Treaty of Paris (1783)
The American victory in its war of independence from Britain was in large measure due to its alliance with France. That alliance had been negotiated with the explicit understanding that there would be no separate peace between Britain and America without French cooperation. However, Benjamin Franklin, as the chief American negotiator, recognized that the objectives of his country did not entirely match those of France. France was interested in replacing Britain as the European power on which America depended. The British were anxious that this relationship not develop, and consequently offered separate and generous terms.
The Treaty of Paris was signed between Britain and America on September 3, 1783, and quickly ratified by Congress. It provided for:
- The recognition of American independence
- The establishment of American boundaries between the Atlantic on the east to the Mississippi River on the west, and from the 49th parallel and Great Lakes on the north to the 31st parallel on the south (or everything east of the Mississippi except the Floridas and New Orleans)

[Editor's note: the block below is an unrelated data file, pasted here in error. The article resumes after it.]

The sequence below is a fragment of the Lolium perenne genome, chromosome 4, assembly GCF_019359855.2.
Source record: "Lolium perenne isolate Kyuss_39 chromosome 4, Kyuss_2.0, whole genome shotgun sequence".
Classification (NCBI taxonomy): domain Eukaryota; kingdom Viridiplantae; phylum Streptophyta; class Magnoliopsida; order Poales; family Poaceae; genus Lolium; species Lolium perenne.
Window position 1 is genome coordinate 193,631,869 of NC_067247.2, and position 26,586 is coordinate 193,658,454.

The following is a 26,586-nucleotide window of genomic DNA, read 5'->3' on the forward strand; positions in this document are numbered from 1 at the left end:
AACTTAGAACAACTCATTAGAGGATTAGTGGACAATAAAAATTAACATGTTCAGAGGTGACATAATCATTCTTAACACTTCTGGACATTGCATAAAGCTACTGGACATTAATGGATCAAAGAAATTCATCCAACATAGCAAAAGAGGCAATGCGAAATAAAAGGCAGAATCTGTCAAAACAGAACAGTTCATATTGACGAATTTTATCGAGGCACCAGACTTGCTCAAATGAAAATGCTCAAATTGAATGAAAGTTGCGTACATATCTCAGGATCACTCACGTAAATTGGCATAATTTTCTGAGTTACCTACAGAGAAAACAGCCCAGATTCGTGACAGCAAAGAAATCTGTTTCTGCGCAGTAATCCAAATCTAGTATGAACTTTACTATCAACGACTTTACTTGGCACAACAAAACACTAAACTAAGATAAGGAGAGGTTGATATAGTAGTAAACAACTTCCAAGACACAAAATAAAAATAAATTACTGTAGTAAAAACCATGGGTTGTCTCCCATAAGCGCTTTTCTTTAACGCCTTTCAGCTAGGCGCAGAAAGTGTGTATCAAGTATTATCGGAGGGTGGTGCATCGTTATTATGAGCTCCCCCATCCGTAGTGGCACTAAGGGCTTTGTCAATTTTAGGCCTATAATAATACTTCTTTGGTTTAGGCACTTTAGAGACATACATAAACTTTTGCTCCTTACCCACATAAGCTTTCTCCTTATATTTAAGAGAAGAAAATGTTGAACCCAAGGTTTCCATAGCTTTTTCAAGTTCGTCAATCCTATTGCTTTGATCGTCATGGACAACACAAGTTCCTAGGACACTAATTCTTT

- The recognition of American fishing rights along the Newfoundland banks, a point sought by the New England interests
- The pledge of the Continental Congress to "earnestly recommend" to the states that they settle property issues with the Loyalists, a provision insisted upon by the British.
Amid the hoopla and self-congratulation at the end of the war, one sobering fact slowly dawned on the American consciousness. The victorious nation had accumulated a massive debt – more than $11 million in national debt and state debts of more than $65 million. The war's cost significantly impacted later events.